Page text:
The pandemic has made it even more difficult for low-income people to make enough money to survive, Mustafa K Anuar writes.
Economically vulnerable Malaysians were seen making a beeline to pawnshops across the country soon after the movement control order was lifted conditionally on 4 May.
Some joined the long queues to pawn personal items of value, such as jewellery, for cash loans, while others turned up with the purpose of paying interest for items already pawned. A few came to redeem their items.
They are obviously cash-strapped. Some of them were shop assistants, factory workers, contract workers and daily-wage earners who have been robbed of their livelihoods and do not have money to feed their families.
In fact, many enquiries had already been made to the pawnbrokers by these people, way before the shops were opened for the first time since the movement control order was enforced, which suggests a fair degree of anxiety and desperation.
While these lenders of last resort are a useful financial lifeline for the poor and the desperate, they, however, often serve as a temporary relief for many customers, as this indicates that they live on borrowed money.
For some, the money received from pawning their valuables only means that another round of economic hardships has been postponed for a few weeks, if not a few days.
It is a grim reminder that all is not hunky-dory, particularly in the cities and other urban centres despite the economic strides that the country has made over many years. In fact, it begs the question how these people have not benefited much from the supposed prosperity enjoyed by the nation.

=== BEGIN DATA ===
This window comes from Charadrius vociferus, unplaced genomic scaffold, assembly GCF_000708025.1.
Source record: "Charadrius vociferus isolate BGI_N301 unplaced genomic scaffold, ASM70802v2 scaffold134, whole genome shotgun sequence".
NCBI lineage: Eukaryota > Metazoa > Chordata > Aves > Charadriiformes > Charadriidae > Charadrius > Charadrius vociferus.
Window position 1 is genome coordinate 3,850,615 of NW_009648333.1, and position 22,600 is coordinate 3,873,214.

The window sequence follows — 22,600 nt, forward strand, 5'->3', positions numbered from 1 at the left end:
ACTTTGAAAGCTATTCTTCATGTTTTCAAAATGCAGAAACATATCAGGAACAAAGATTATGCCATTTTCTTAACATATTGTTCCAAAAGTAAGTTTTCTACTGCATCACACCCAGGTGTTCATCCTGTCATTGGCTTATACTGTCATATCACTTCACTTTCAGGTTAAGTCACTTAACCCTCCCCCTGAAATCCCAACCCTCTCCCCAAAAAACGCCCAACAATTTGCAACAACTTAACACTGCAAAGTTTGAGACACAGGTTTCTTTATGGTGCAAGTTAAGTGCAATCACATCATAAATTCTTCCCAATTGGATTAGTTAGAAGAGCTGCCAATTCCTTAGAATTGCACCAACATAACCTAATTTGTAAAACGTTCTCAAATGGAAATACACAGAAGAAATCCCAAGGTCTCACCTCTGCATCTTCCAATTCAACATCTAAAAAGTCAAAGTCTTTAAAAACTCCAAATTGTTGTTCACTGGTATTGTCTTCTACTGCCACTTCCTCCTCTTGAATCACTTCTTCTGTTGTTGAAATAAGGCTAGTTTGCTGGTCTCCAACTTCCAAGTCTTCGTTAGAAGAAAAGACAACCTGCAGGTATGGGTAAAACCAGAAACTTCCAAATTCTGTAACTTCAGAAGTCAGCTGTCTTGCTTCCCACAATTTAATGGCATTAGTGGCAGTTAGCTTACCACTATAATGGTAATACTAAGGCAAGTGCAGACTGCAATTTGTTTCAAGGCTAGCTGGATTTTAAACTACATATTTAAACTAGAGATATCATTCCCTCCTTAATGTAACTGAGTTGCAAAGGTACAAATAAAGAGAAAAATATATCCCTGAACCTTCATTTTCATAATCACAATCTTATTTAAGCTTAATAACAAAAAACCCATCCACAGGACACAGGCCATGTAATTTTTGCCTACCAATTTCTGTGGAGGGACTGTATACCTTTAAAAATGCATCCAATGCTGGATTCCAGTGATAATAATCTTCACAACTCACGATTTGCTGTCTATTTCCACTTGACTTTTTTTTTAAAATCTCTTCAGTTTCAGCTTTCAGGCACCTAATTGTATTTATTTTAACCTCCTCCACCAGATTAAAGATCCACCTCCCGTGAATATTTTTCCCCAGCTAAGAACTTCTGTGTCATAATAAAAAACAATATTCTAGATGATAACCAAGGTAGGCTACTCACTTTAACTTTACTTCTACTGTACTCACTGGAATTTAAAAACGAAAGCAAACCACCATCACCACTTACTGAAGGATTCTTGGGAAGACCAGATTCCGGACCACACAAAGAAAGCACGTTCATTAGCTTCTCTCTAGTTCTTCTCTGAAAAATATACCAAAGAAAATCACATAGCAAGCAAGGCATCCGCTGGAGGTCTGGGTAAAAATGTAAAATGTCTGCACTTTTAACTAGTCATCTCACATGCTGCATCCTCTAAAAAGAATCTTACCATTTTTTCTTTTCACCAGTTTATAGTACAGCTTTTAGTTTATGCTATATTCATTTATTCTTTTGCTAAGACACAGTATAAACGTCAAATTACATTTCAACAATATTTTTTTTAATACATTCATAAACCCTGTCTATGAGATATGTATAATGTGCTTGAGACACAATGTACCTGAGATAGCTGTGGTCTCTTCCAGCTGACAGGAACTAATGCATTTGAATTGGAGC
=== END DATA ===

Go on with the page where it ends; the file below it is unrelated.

Indeed, quite often the glittering glass walls of malls, city lights and the sprawling concrete jungle can pose a dangerous façade that hides society’s underbelly.
Many who fall under in the category of the bottom 40% of households have been struggling to make ends meet even before the onslaught of the Covid-19 scourge. The pandemic has made it even more difficult for these people to make enough money to survive.
These are people, as epitomised by the fictional character Makcik Kiah, who deserve financial assistance from the government, such as the Bantuan Prihatin Nasional (National Caring Assistance).
Limited government resources notwithstanding, there is still a need to craft a long-term strategy to address their plight in a concerted manner post-pandemic.
It is here that we expect politicians, particularly those from the ruling Perikatan Nasional, to put their heads and resources together to think of ways and means to help alleviate the challenges faced by the poor, the desperate and the marginalised especially in the face of a deep economic recession.
This is apart from the government aiding industry players who have been adversely affected by the pandemic and the movement control order.
Taking the larger context into consideration, it does leave a bad taste in the mouth, though, when certain ruling politicians have instead made themselves busy recently by lining up for plum jobs and lucrative remuneration at government-linked companies and other government agencies.
The stark contrast between the two different queues is exasperating and painful to bear.
It is humiliating enough to be desperate and dispossessed. Flaunting your greed and callousness at the poor and the needy in their hour of need is killing.